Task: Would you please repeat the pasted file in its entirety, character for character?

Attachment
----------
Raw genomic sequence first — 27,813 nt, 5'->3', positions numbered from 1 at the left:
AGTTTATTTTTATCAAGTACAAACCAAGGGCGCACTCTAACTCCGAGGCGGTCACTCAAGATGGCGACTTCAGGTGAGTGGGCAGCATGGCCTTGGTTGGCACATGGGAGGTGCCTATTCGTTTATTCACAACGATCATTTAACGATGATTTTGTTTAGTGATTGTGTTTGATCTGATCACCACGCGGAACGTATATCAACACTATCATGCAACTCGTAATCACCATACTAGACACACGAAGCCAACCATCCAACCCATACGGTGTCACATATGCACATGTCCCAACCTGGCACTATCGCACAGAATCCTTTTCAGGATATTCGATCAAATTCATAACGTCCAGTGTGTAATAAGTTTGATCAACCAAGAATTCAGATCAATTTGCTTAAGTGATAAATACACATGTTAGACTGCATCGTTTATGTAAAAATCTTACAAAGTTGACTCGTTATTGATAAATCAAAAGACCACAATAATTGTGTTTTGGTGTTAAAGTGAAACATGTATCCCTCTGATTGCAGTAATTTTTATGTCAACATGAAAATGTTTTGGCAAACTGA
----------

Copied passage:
Raw genomic sequence first — 27,813 nt, 5'->3', positions numbered from 1 at the left:
AGTTTATTTTTATCAAGTACAAACCAAGGGCGCACTCTAACTCCGAGGCGGTCACTCAAGATGGCGACTTCAGGTGAGTGGGCAGCATGGCCTTGGTTGGCACATGGGAGGTGCCTATTCGTTTATTCACAACGATCATTTAACGATGATTTTGTTTAGTGATTGTGTTTGATCTGATCACCACGCGGAACGTATATCAACACTATCATGCAACTCGTAATCACCATACTAGACACACGAAGCCAACCATCCAACCCATACGGTGTCACATATGCACATGTCCCAACCTGGCACTATCGCACAGAATCCTTTTCAGGATATTCGATCAAATTCATAACGTCCAGTGTGTAATAAGTTTGATCAACCAAGAATTCAGATCAATTTGCTTAAGTGATAAATACACATGTTAGACTGCATCGTTTATGTAAAAATCTTACAAAGTTGACTCGTTATTGATAAATCAAAAGACCACAATAATTGTGTTTTGGTGTTAAAGTGAAACATGTATCCCTCTGATTGCAGTAATTTTTATGTCAACATGAAAATGTTTTGGCAAACTGA